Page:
What are people saying about The Pathway to Love:

“Insightful, practical, heartfully and psychologically sound, The Pathway to Love provides the steppingstones to creating genuine love in your life.  It is a must-read for those who value honesty, authentic commitment to self and other, and appreciate relationship as a vehicle to self-actualization.”

—Michael Bernard Beckwith, author of Spiritual Liberation~Fulfilling Your Soul’s Potential


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You will wonder at times how she knew about you and a particular significant other because she seems to describe you and the relationship to a T. And, when you read the last page you will wish you had read it years and a number of relationships earlier.

Irene Conlan

I have read other books on this topic which spoke to me... This book, which I got in the Kindle version, pulled it all together for me--the biology, personal values, self identity, the human quest for belonging and intimacy. The book... brought to me great understanding. I wish I had ordered the paper version with the workbook. I ended up going back and ordering it.

Paula Markgraf Katz

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“I want to hold your hand” (In the words of Lennon and McCartney)

I was walking down the street one day when an elderly couple caught my eye.  They were holding hands and still looked at each other with loving affection.  The husband even stole a kiss from his “girl” as they walked into the ice cream shop.  I was so drawn to the couple that I decided to stop in the ice cream shop myself.  At some point we struck up a conversation.  They told me they had been married for 60 years.  I asked them what their secret was.  Here is what they told me.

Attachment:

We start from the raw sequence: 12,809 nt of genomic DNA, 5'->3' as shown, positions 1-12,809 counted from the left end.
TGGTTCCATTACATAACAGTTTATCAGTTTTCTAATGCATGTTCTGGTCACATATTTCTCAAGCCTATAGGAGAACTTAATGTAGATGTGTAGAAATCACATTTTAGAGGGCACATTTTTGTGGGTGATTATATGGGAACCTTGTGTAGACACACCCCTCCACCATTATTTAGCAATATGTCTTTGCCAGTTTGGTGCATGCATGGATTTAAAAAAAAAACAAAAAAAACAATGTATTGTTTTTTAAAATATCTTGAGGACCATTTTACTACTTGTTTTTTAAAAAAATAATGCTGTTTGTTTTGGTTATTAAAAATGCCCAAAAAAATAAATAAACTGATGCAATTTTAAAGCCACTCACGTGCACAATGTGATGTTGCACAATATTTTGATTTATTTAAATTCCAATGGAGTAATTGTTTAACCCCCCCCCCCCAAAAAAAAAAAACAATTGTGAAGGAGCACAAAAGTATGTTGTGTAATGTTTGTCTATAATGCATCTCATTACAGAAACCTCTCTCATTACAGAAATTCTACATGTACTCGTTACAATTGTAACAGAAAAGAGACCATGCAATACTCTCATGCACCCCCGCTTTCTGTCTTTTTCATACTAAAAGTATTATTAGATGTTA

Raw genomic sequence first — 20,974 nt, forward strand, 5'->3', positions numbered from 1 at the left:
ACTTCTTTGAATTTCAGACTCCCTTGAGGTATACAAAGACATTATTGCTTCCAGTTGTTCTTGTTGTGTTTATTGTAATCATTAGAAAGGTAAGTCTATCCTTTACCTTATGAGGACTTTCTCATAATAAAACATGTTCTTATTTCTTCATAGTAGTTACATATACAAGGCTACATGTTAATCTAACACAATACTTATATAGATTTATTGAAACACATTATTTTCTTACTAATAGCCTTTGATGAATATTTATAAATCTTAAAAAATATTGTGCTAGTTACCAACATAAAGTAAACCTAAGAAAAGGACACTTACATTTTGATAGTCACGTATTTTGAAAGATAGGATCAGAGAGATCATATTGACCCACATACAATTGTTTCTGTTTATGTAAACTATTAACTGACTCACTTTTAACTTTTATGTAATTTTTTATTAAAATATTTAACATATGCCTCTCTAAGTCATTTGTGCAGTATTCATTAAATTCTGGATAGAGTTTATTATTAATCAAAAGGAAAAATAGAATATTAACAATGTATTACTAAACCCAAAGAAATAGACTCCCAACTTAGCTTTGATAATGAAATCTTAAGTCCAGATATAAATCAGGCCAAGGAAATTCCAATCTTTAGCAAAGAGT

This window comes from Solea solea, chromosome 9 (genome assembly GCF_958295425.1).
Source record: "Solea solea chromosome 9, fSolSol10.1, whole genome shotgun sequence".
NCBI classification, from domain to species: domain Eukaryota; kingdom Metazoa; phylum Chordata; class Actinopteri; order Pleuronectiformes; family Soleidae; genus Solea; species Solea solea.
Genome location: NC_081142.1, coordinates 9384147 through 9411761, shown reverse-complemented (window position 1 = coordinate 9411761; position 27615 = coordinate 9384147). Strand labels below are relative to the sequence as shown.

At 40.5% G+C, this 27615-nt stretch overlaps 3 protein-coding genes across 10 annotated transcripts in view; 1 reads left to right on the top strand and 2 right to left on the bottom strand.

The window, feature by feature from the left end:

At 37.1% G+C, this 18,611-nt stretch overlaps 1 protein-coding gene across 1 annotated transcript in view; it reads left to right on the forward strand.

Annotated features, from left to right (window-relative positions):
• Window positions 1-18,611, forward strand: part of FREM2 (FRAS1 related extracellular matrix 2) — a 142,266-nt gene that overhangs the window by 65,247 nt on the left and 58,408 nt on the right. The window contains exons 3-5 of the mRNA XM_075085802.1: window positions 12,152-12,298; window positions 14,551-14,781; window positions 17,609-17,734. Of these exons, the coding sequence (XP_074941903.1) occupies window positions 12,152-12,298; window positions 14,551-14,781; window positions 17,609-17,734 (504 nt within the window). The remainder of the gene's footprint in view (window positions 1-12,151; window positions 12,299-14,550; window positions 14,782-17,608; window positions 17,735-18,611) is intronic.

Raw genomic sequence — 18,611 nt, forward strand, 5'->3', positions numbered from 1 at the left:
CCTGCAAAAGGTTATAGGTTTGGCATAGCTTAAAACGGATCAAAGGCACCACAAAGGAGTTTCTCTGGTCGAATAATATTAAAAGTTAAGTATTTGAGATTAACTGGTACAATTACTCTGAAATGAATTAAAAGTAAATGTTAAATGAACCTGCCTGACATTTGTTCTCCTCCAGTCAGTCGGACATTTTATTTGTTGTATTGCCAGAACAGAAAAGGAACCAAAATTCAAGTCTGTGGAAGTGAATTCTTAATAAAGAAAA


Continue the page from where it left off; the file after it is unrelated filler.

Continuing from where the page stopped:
They said that they never stopped their courtship.  They held hands, looked out for each other when crossing the street, and made sure they kissed each other every day in a way that said, “I love you.  You’re the one for me.”  They made a point to only flirt with each other and went out of their way to write love notes every now and then.  They ended and started each day with a hug.  In essence, they made affection a priority.

When you first fall in love, being affectionate with each other is as natural as breathing.  You simply can’t keep your hands off each other.  You want to touch and be touched.  It is an important part of the courting-dating ritual.  But for many couples, these behaviors get lost or at least diluted, after many years of being together.  Life gets busy.  Children are distracting.  Resentments build and affection dissipates.

Maybe it’s a matter of which came first, the chicken or the egg, but there is a clear correlation between emotional disconnect and physical disconnect with couples.  It is also clear that relationships in trouble need to attend to both.  But for those of you who are just starting out or who want to keep the positive momentum alive, here’s what I suggest.

Make affectionate gestures a priority.  Give your mate a hug, kiss, or squeeze every day.  Make time to cuddle before going to sleep.  Hold hands, walk arm in arm, remember what it felt like to be in the courtship phase, creating romance and connection.  I promise you will feel better about your mate, your relationship, and yourself.  Honestly, affection is the best cure for disconnect.  It reminds you why you fell in love in the first place.

Be well,


Julie Orlov, psychotherapist, speaker, and author of The Pathway to Love: Create Intimacy and Transform Your Relationships through Self-Discovery

Create Relationships in Your Life That Work — learn more at www.julieorlov.com 

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